Letting money take
over your life
KRITI got married into a landed aristocratic family. Her father had belonged to the nobility but they had fallen on bad times. The outward faÁade of affluence was maintained by running up debts. Fortunately, Kriti and her younger sister, Radhika, were beautiful girls for whom marriage proposals started coming the moment they entered their teens. Throughout her growing years Kriti angled for physical comforts and items of ornamentation that were beyond her parentsí means. She cultivated a circle of rich friends as a good public image meant a great deal to her. She was keen to marry into a business family where money would not be in short supply.
Radhika, on the other
hand, was a tomboy, and with her money was never an issue. She had
very basic needs and as long as functional requirements were met she
was satisfied. An outdoor person, she was fun- loving and easy to get
along with. She had a special fascination for pilots. It was a dream
to learn flying but the high cost of training made her reconcile to
visions of being married to a pilot. In the meanwhile, she devoured
books by Richard Bach. When Mayur, a Flight Lieutenant in the Indian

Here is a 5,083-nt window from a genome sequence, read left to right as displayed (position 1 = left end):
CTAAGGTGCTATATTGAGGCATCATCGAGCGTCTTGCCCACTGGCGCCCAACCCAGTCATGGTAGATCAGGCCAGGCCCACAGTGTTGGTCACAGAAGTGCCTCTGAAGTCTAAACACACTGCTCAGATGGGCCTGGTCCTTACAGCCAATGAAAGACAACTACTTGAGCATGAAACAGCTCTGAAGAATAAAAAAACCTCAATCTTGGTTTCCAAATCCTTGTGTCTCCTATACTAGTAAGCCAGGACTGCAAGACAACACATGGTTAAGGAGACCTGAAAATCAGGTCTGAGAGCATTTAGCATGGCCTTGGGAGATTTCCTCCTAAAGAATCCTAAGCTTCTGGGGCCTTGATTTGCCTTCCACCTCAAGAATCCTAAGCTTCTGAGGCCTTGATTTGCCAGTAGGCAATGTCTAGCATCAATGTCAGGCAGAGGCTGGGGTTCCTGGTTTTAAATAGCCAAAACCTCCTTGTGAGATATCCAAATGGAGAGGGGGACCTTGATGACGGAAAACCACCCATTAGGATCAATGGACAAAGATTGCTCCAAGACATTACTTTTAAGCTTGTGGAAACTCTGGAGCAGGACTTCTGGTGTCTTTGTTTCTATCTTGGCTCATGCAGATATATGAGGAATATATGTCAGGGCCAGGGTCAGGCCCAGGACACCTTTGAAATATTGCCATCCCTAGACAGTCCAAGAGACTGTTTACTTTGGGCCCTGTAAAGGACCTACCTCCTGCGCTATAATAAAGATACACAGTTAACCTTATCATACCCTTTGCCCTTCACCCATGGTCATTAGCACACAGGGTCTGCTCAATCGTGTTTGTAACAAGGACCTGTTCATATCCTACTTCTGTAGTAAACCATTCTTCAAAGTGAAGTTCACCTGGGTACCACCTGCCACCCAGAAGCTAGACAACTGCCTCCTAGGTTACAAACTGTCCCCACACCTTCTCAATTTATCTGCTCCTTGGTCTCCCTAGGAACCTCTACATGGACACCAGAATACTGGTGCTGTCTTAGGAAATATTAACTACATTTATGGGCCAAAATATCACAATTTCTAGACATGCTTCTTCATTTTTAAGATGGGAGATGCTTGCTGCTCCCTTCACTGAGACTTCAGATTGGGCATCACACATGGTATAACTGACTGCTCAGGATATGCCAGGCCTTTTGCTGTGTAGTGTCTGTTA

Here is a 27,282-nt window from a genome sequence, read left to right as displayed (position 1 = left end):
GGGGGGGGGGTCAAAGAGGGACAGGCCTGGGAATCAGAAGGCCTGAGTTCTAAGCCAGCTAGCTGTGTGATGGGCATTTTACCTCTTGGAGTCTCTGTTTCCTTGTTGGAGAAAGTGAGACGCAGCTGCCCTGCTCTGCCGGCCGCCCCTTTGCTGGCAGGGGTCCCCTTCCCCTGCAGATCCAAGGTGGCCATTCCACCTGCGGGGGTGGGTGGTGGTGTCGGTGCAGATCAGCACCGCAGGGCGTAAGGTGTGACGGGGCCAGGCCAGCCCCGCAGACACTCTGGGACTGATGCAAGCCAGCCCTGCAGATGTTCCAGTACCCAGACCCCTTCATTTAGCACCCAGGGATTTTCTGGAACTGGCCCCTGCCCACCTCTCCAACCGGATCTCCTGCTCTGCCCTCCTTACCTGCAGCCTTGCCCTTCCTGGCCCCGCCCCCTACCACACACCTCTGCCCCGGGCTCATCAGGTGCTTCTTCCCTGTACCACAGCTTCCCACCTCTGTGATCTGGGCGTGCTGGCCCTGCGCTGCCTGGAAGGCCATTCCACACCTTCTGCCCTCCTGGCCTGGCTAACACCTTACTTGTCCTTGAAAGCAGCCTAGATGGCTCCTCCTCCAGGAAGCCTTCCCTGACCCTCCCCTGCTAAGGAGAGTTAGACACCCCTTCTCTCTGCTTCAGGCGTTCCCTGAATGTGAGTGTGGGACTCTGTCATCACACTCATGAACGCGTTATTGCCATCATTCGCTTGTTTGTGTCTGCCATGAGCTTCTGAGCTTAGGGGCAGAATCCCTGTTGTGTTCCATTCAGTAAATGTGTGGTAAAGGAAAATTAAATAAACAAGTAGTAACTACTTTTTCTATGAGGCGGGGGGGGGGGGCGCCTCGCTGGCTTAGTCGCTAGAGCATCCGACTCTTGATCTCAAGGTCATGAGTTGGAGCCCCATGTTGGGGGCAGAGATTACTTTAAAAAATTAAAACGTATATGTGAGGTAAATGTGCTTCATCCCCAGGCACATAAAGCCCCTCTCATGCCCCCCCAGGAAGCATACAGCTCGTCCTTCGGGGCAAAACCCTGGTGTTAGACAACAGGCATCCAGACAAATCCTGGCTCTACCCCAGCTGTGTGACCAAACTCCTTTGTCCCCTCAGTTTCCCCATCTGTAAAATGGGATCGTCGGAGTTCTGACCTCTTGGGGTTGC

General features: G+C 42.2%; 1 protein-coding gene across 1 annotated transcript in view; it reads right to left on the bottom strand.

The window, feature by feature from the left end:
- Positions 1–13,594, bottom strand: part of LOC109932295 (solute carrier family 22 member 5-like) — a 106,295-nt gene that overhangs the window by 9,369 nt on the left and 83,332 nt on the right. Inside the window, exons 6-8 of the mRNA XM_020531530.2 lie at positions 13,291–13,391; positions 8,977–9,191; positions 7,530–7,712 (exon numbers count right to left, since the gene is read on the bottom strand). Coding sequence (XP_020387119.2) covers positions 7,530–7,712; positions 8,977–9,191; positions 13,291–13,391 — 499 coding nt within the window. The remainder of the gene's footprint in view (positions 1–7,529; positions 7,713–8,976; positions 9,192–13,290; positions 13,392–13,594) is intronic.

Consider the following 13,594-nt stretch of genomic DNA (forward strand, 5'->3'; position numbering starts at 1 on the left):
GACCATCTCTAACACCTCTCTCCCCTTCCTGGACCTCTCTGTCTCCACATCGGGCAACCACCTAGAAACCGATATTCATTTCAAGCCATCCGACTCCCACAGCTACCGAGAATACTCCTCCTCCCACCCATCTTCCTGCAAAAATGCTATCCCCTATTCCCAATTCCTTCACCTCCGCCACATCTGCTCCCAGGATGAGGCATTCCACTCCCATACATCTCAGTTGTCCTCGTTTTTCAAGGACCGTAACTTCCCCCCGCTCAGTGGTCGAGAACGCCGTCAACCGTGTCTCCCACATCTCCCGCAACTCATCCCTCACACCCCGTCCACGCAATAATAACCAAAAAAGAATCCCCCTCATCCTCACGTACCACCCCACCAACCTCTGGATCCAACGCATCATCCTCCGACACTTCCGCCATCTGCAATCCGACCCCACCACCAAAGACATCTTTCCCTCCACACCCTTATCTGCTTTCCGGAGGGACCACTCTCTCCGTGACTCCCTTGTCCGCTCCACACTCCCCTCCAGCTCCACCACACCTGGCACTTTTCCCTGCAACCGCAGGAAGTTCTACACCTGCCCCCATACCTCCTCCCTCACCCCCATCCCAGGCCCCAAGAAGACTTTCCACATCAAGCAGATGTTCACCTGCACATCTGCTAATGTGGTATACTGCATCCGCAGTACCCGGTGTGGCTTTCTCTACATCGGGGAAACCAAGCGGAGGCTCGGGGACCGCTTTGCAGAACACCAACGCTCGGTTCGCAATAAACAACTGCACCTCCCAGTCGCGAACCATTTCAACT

Air Force, asked for her hand in marriage she did not hesitate. He was
everything she wanted in a partner. Also the security of living with a
salaried government employee was preferable to the erratic lifestyle
of most business and farming families.
But as time went by, she saw the seamier side of empty socialisation. Gossip, scandal and frivolous talk was all that transpired amongst the so-called elite of the city. Few men were hard working. Most lived off ancestral land and their parentsí money and goodwill. Women talked only of clothes, jewelry and family gossip. It was stressful wearing and saying the right things. Keeping the pretentiousness alive with the senseless chatterati was not half as bad as the increasing competition between the different daughters and sisters-in-law in her own family. It required all her perseverance, dignity and diplomatic skills to keep herself from making any untoward comment which could jeopardise her marital boat. To think she would have to continue with this tight rope walk through life intimidated her.
Things deteriorated after Inderís father passed away. The brothers insisted on splitting the family fortunes. Differences cropped up and the ancestral home was divided into separate quarters. Coping with the fractured familial situation at home and projecting a unified front to the outside world was something she could not do. It was not in her nature to be deceptive and hypocritical while her in-laws knew no other way of living. Her husband and brothers-in-law had been riding their fatherís success.